News / Africa

Ugandan Immigrant Exercises Her Skills in US Capital

Mariama Diallo
The Washington, DC, area is home to thousands of immigrants from Africa. Some came to study, others came for work, and many have made the U.S. capital their second home, like Ugandan Betty Wamala-Osborne.

She  wakes up every day at 6 o’clock in the morning and heads to work. Thirty minutes later she is ready for her first session at Washington Sports Club, where she works as a personal trainer.

|| 0:00:00
January 11, 2013 7:34 PM
Her love for fitness started at an early age.
"Ever since I was young I was always interested in sports; track and field, volleyball even though I am short,”  she said.
Wamala-Osborne has been working for the fitness center in the District of Columbia for five years.
“Everybody comes in early morning, lunch time to take classes and in the evening for zumba or sports conditioning,”  she said.
But she's not just an ordinary personal trainer.
"I am a corrective training specialist," she explained, "who’s border line physical therapist. If someone comes in and say they have an issue with their back, I have to assess them and see why do they have a back injury. If they’ve gone to the doctor, they’ll come in with exercises and I would work on them and implement all my exercise from corrective training and usually within seven to eight weeks they are back to doing everything they need to do. ”
She was born in Uganda, but spent some of her childhood in Kenya. She also lived in London before coming to the United States. She went to school at Strayer University for her bachelors degree and attended George Washington University for her masters. To make ends meet as a student, she once worked as a babysitter as well.
“Babysitting was really a good job," she said, "because they’ll feed you; give you a car to drive the kids to school and you learn a lot.”
Although she’s busy making sure others are in good shape, she doesn’t neglect herself, because her health and image play a big role in this field.
“I have to show my clients what they are asking for. If they see that i look good then they are encouraged to come and train with me.”
But, working out is not the only thing she does in Washington.
“What do i do for fun? I like to go to the movies on the weekends or go out to dinner with friends,”  she explained.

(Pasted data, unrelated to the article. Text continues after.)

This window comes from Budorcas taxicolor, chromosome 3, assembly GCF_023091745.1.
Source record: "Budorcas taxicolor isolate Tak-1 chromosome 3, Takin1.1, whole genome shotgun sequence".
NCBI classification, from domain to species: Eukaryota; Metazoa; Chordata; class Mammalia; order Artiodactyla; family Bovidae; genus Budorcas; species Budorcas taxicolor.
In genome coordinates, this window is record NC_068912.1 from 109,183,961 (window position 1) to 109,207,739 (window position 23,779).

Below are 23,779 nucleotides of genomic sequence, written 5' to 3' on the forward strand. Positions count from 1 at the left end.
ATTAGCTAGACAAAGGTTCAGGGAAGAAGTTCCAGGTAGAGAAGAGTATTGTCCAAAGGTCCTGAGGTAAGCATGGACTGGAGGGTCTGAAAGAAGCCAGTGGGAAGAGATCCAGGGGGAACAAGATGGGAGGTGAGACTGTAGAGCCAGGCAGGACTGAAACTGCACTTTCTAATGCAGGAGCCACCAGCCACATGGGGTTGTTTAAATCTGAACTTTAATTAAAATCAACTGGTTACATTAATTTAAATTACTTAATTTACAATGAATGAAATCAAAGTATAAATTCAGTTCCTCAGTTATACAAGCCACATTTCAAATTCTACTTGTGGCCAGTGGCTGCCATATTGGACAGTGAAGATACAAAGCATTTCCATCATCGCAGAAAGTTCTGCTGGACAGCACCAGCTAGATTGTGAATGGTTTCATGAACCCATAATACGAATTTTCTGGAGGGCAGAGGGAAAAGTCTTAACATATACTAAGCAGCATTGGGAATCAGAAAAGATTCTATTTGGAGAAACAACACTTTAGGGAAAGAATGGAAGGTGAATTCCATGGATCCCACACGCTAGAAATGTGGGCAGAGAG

But during the week, she works long hours and can’t wait to get home and refuel for the next day. She says she misses her family and hopes to return some day. African immigrants make up 17 percent of the foreign born population in washington. That’s according to the mayor’s office, which ranks Ethiopia, Nigeria and Ghana as the top countries of origin for most immigrants.

Listen to profile of Betty Wamala-Osborne.
Listen to profile of Betty Wamala-Osborne.i
|| 0:00:00

You May Like

Video In US, Columbus Day Still Generates Controversy

Holiday marks date Columbus discovered Americas, but some are offended by legacy because he enslaved many natives he encountered More

Video Through Sports, Austria Tries to Give Migrants Traction

With 85,000 people expected to claim asylum in Austria this year, its government has made integration through joint physical activities a key objective More

Video Kickboxing Champion Shares Sport With Young Migrants

Pouring into Europe by hundreds of thousands, some migrants, especially youngsters, are finding sports a way to integrate into new host countries More

This forum has been closed.
There are no comments in this forum. Be first and add one

Featured Videos

Your JavaScript is turned off or you have an old version of Adobe's Flash Player. Get the latest Flash player.
Amnesty Accuses Saudi Coalition of ‘War Crimes’ in Yemeni
Henry Ridgwell
October 12, 2015 4:03 PM
The human rights group Amnesty International has accused the Saudi-led coalition of war crimes in airstrikes against Houthi rebels in Yemen. Henry Ridgwell reports the group says hundreds of civilians have been killed in strikes on residential areas.

Video Amnesty Accuses Saudi Coalition of ‘War Crimes’ in Yemen

The human rights group Amnesty International has accused the Saudi-led coalition of war crimes in airstrikes against Houthi rebels in Yemen. Henry Ridgwell reports the group says hundreds of civilians have been killed in strikes on residential areas.

Video No Resolution in Sight to US House Speaker Drama